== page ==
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What Activities Affect Credit Score and How to Improve your Credit Score
What is Credit?
Credit is essentially a promise to pay in the future in order to borrow in the present. The higher your credit score number, the better chance you have of getting approved for a bigger loan in the future. Generally speaking, a credit score measures the likelihood you'll repay what you owe, and it is based on information in your credit report.
A consumer credit report is a factual record of your credit activities. It reports all your credit accounts and outstanding loans, the balances on your credit cards and loans, and your bill paying history.
Quick Tips to Improve Credit Score
- Know and track your credit score
- Never miss a payment, always pay on time.
- Never use more than 30% of your available Credit or "Max out your credit cards"
- Keep credit cards that have no annual fees open for as long as possible
- Avoid canceling out old cards all-together, it's better to just not use them, unless they have an annual fee.
- Extend your credit limit on cards you already have before you get new ones
- Get credit cards that have Cash-Back rewards to contribute to your balance
- Transfer your balance to a credit card with a lower interest rate and a higher available credit.
- If you think you are going to be forced to pay a bill late ask for an extension or payment plan. Don't rely on this method for every payment you need to make.
- Take out a Small Personal Loan and Repay it Over a Year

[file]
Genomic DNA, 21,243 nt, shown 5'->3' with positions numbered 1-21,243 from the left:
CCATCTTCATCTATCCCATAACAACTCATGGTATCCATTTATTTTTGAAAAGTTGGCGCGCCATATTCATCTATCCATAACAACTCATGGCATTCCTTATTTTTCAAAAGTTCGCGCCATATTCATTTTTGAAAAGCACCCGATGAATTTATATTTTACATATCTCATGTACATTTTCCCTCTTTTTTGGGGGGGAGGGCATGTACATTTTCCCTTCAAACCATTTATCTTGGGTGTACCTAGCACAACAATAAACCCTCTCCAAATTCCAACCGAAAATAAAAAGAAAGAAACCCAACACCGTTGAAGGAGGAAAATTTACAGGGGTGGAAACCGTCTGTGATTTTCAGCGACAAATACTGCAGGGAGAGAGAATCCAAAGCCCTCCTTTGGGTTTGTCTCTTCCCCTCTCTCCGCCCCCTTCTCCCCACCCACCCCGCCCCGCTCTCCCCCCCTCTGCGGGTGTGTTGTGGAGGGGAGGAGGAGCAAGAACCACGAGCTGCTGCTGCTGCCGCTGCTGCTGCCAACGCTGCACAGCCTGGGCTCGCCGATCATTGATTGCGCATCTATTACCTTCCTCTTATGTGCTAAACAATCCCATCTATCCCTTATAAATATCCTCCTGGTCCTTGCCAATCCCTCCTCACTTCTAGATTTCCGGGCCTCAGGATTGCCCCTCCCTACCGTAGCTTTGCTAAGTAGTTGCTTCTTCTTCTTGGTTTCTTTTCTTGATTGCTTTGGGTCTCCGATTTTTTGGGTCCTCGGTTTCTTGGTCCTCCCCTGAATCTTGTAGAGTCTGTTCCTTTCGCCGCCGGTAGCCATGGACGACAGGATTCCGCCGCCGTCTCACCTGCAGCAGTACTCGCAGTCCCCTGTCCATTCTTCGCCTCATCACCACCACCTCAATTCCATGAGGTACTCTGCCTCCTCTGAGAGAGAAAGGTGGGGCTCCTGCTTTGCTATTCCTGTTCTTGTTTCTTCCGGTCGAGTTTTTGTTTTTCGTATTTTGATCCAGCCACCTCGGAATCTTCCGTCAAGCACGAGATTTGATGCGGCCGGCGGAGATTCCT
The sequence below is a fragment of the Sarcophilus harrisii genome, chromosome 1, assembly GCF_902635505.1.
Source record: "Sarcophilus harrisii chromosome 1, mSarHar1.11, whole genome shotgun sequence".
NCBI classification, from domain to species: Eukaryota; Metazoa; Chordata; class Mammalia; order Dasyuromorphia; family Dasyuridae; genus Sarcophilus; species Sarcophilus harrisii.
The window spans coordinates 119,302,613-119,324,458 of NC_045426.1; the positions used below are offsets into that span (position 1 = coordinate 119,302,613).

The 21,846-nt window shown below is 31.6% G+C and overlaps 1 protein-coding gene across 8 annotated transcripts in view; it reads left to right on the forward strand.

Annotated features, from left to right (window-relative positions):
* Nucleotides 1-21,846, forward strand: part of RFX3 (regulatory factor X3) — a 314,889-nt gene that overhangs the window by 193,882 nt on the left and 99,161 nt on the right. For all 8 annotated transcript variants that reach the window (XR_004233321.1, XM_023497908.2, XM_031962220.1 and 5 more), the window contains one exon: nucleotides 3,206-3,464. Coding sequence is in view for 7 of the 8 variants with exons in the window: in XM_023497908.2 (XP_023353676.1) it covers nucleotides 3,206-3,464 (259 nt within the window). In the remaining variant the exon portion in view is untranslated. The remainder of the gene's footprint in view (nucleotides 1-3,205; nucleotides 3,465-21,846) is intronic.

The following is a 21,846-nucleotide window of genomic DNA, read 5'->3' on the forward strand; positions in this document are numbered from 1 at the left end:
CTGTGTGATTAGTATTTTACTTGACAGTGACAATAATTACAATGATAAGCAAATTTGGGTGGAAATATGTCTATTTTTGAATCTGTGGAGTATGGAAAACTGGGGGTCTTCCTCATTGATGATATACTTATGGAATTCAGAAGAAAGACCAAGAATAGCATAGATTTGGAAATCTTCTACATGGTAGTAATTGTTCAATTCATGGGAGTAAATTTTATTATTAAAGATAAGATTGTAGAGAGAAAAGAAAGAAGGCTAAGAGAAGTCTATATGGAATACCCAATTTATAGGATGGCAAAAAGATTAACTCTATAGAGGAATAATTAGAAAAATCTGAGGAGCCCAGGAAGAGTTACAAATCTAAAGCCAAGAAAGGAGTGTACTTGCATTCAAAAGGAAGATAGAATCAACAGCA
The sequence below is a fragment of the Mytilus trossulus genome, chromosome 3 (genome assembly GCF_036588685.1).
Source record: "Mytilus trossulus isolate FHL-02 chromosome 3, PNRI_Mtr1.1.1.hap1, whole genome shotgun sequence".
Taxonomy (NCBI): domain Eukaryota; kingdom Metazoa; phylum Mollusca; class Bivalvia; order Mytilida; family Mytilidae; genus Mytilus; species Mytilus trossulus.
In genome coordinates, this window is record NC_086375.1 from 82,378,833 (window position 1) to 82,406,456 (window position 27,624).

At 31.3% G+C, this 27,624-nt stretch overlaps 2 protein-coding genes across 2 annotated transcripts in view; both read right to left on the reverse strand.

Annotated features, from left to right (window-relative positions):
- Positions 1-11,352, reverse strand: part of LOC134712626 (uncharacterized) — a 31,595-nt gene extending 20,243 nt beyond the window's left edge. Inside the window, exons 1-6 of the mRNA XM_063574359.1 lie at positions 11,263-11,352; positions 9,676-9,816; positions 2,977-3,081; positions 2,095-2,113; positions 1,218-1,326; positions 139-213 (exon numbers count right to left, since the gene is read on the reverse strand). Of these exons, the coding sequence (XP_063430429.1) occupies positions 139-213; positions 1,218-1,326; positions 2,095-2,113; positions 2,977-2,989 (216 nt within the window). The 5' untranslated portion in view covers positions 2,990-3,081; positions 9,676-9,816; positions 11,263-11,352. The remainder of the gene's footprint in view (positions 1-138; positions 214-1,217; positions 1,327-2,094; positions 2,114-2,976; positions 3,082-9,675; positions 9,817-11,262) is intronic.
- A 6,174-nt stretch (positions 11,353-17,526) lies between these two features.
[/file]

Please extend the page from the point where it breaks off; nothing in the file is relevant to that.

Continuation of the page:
Credit Score Guide
Where does your credit score rank on the scale?
How to Improve Credit Score
Many factors affect credit score.
Pay your bills on time. This can be tougher than it sounds when you're living paycheck to paycheck, but it's perhaps the most important thing you can do to keep your credit strong. Even if you can only afford the minimum payment for awhile, it's vital to avoid late or missed payments.
Don't open any credit lines you probably won't use. For example, don't open a lot of store credit cards just to get the initial 10 percent discount.
Contrary to what you may have heard, don't close old, paid-off accounts. Credit companies used to advise people to close old credit cards they were no longer using. But closing these cards shortens your credit report and makes you seem less credit-worthy.
Avoid bankruptcy. Declaring bankruptcy is one of the worst things you can do for your credit score. It may seem like the easy way out in the short term, but over time it will cost you tons in the way of high interest rates.
Overall, keep in mind that negative items on your credit report are a lot more powerful than positive items. A late payment can affect your score in a month or two, while making payments on time can take six to 12 months to improve your credit rating.
Order copies of your credit report from Equifax, Experian, and Trans Union. This is such a simple step, but many people never do it. If you're going to have any hope of improving your credit, you need to know what you're up against.
When a party performs a credit check, this can hurt your credit score. If you are shopping for loans, its good to shop within a 2 week period. They group all the activities (credit check) as one activity. Soft check does not affect your credit score.
What Makes Up a FICO Credit Score?
What Determines Credit Score?
Your Credit Score (also known as your MyFico score) is calculated with the following breakdown.
- 35% - Payment history
- 30% - Credit to debt ratio
- 15% - Credit History
- 10% - Length of your credit history
- 10% - Credit types in use
All of these factors affect credit score.